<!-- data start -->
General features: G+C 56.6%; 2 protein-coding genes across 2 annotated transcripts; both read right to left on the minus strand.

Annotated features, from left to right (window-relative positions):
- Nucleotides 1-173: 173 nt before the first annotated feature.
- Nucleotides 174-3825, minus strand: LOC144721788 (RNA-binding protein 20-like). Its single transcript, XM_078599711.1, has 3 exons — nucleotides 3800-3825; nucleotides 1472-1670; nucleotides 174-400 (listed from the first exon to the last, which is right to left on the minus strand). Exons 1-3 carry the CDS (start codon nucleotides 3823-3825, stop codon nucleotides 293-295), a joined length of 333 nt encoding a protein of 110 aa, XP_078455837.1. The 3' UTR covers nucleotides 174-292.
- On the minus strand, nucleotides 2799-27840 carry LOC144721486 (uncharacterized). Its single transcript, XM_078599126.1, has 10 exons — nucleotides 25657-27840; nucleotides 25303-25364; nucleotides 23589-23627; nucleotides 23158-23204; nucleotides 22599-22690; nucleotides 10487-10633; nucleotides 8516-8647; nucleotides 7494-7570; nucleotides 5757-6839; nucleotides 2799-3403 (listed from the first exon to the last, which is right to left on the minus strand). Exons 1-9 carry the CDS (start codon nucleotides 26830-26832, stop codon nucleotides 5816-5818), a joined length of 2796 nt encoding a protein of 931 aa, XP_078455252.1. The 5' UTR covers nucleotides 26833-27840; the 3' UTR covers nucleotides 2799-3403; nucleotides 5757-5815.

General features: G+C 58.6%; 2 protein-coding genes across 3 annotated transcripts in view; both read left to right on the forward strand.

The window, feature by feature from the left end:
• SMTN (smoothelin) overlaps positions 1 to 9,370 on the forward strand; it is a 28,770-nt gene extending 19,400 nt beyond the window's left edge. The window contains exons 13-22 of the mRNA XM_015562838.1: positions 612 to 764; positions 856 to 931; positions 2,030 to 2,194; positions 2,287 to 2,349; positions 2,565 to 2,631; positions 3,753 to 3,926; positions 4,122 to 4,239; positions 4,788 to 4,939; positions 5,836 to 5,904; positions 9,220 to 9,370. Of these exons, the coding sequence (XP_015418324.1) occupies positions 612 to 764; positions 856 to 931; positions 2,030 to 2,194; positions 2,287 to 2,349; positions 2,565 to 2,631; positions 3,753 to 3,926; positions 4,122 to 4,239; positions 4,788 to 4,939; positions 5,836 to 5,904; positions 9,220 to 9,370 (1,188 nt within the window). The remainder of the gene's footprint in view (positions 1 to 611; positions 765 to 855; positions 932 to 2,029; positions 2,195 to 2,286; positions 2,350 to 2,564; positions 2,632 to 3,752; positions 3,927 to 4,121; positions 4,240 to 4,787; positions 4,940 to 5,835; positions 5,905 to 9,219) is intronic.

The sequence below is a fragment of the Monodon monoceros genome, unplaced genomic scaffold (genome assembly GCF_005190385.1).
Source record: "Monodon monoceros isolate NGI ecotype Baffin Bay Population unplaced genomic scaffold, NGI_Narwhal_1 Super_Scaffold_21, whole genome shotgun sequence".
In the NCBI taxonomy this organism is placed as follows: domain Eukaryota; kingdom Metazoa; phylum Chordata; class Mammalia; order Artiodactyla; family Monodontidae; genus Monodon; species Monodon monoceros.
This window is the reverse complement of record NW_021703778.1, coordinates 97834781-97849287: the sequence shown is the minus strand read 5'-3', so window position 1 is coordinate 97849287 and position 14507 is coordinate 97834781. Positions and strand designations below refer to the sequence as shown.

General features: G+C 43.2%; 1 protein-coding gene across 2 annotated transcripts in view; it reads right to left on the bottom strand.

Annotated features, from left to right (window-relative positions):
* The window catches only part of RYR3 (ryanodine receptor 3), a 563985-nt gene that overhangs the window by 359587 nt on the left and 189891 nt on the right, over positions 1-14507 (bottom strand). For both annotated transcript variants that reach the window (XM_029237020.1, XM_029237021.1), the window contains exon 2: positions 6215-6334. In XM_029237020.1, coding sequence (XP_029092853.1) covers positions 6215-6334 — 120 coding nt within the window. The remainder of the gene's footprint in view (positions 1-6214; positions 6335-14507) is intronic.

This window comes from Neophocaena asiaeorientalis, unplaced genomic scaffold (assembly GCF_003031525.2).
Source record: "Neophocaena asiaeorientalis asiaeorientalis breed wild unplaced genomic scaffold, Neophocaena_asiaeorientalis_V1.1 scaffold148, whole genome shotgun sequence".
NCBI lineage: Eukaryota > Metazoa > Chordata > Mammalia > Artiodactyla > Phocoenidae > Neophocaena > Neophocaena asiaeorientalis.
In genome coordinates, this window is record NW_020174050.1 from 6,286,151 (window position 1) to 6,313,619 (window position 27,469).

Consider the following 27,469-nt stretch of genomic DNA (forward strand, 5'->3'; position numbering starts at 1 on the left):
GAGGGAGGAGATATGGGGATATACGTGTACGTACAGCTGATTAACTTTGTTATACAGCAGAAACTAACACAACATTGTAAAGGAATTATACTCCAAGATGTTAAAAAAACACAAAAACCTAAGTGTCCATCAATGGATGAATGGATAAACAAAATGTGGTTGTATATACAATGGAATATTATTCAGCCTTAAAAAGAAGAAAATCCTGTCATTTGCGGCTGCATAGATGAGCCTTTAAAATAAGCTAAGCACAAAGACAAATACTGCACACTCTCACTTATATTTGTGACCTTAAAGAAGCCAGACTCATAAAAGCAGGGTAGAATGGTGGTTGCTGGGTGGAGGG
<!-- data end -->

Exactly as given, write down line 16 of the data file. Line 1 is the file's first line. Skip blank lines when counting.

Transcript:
This window comes from Neophocaena asiaeorientalis, unplaced genomic scaffold (assembly GCF_003031525.2).